Marissa Lingen (mrissa) wrote,
Marissa Lingen
mrissa

All the stars

Gather round, kids of all ages and genders. I’m going to tell you a secret.


The world does not come with a five-star rating system.


Several times lately I have seen people impose the five stars into systems that did not helpfully provide one. As if this is universal. As if this is the natural and right way to interact with the universe. No. No.


Yesterday it rained while I was out running errands, sheets of rain rolling into the river valley off the prairies. It was warm rain for Minnesota in November, though not in absolute terms, when what we deserve was snow, but we’ll take it. We’ll take it. My jeans were plastered to my thighs in less than a minute, my hair soaked through. I almost had to pull over, driving home, because there was so much rain that I couldn’t see two cars in front of me. I crept along through the wet white world.


It was not a five-star rain. It was a glorious rain, a drenching rain, a pounding rain.


Last weekend we heard the Minnesota Orchestra play short Sibelius pieces. The humoresques danced and romped. The Oceanides drew us in with woodwinds. For awhile I did not think of my loved ones who had been hospitalized that day. I thought of the music, of the woods of Finland and the sea and the music. At the end we clapped, and we went home, and there was no button to click for stars.  How many stars?  Five?  Why not more?  Seven, nine?  Ten stars?  Seventeen?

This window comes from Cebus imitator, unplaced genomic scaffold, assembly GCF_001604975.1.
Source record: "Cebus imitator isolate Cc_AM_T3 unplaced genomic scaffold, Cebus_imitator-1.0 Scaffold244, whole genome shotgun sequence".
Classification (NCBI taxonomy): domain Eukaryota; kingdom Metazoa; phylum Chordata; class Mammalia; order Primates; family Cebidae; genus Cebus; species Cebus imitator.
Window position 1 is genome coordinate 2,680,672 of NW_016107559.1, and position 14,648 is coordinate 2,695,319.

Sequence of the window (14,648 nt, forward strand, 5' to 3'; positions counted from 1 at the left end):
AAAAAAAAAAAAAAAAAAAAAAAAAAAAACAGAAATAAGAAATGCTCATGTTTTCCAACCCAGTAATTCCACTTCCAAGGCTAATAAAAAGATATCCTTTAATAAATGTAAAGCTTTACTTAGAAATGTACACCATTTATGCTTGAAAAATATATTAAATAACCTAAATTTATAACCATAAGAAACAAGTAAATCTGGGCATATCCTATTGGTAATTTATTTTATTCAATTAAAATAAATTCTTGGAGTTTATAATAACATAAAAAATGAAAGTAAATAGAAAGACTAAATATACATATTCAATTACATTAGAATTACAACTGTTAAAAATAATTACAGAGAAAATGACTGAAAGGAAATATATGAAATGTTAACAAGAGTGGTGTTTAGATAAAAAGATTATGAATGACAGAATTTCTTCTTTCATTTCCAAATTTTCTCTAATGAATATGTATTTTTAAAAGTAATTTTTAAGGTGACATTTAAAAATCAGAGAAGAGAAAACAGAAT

I know, I know–the things that do have the five-star rating system attached are trying to get feedback. Many times they’re trying to get past automated gatekeepers, and that can be a worthy goal. But the things that don’t have that don’t need you to impose it.


Sometimes things are so amazing as to leave you wordless. I know. I spend a lot of time there despite all my chattering. But “five stars” does not convey that. Any time you create a shorthand to try to convey that, it stops working the minute it’s established. For most of the things that matter, you have to get out there and say: this moved me. Or, I have mixed feelings about this.  Or, I was not so sure and then the tarragon flavor really hit me and I was a convert. Or you have to be willing to let people see the stars in your eyes.




Originally published at Novel Gazing Redux

Tags: social fail, stupid brain tricks
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